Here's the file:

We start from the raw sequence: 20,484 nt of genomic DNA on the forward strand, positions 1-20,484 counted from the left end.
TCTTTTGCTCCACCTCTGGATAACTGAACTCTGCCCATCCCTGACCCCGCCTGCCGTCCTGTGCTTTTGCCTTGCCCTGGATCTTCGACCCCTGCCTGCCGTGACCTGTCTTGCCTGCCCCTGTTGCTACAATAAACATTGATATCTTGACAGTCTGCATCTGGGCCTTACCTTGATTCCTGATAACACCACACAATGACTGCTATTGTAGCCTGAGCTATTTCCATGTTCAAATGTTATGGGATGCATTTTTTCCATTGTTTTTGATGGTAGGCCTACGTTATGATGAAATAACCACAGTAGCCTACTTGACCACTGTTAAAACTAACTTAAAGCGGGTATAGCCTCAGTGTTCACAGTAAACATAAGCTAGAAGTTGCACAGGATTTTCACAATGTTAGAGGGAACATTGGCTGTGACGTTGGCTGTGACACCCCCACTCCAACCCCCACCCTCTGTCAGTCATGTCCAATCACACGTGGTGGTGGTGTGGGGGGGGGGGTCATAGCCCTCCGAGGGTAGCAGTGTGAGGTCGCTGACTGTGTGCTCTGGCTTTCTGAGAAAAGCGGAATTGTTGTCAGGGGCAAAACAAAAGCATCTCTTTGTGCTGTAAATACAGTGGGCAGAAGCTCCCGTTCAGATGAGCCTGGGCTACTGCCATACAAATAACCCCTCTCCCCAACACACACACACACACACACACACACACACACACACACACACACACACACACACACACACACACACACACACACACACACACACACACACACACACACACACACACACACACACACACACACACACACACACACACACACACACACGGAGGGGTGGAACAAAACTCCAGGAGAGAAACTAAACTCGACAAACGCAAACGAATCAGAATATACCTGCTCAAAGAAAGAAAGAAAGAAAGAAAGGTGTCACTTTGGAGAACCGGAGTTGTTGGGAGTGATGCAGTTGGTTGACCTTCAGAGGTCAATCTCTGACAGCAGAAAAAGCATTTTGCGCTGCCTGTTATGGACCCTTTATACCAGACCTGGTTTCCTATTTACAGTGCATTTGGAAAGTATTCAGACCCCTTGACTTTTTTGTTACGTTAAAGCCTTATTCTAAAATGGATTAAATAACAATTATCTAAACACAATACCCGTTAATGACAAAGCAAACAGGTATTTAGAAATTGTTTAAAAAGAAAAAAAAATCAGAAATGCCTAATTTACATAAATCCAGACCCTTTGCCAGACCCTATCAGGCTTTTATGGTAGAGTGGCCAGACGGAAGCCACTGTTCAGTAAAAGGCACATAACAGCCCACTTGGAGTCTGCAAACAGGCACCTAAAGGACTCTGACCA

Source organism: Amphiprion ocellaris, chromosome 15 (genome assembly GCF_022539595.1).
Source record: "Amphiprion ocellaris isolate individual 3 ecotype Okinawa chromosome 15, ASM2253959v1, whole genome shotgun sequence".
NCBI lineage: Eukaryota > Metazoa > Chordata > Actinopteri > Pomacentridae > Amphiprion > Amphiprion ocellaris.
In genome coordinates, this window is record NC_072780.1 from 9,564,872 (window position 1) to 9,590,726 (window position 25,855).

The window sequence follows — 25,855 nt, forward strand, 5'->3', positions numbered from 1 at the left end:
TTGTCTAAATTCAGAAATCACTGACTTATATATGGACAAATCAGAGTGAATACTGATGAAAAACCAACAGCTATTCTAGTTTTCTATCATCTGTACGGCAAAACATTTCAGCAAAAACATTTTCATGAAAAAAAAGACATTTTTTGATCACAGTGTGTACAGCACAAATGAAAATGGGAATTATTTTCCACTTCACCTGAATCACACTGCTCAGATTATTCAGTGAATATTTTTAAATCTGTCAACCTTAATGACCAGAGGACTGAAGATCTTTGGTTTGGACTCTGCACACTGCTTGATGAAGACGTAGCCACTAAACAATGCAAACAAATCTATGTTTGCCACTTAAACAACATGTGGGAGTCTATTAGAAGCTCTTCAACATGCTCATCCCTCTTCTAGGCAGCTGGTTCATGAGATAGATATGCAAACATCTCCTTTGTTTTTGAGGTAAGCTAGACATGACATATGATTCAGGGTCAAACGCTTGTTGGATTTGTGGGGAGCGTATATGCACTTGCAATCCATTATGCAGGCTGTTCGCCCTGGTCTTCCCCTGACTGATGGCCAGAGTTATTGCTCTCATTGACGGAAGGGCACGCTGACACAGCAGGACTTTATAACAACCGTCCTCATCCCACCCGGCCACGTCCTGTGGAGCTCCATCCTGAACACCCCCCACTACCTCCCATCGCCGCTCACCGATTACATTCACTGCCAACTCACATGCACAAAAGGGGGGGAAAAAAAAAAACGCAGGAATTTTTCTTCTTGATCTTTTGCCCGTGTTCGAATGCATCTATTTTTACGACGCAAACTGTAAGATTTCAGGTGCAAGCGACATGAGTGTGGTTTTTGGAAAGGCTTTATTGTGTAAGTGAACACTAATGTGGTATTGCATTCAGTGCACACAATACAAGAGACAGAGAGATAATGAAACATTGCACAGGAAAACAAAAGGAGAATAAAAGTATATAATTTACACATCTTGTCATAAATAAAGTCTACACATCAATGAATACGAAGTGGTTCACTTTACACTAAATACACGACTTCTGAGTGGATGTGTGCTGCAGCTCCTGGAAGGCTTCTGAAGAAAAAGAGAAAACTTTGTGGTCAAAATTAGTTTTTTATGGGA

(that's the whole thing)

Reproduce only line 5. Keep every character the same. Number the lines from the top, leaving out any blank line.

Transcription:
NCBI lineage: Eukaryota > Metazoa > Chordata > Actinopteri > Pomacentridae > Amphiprion > Amphiprion ocellaris.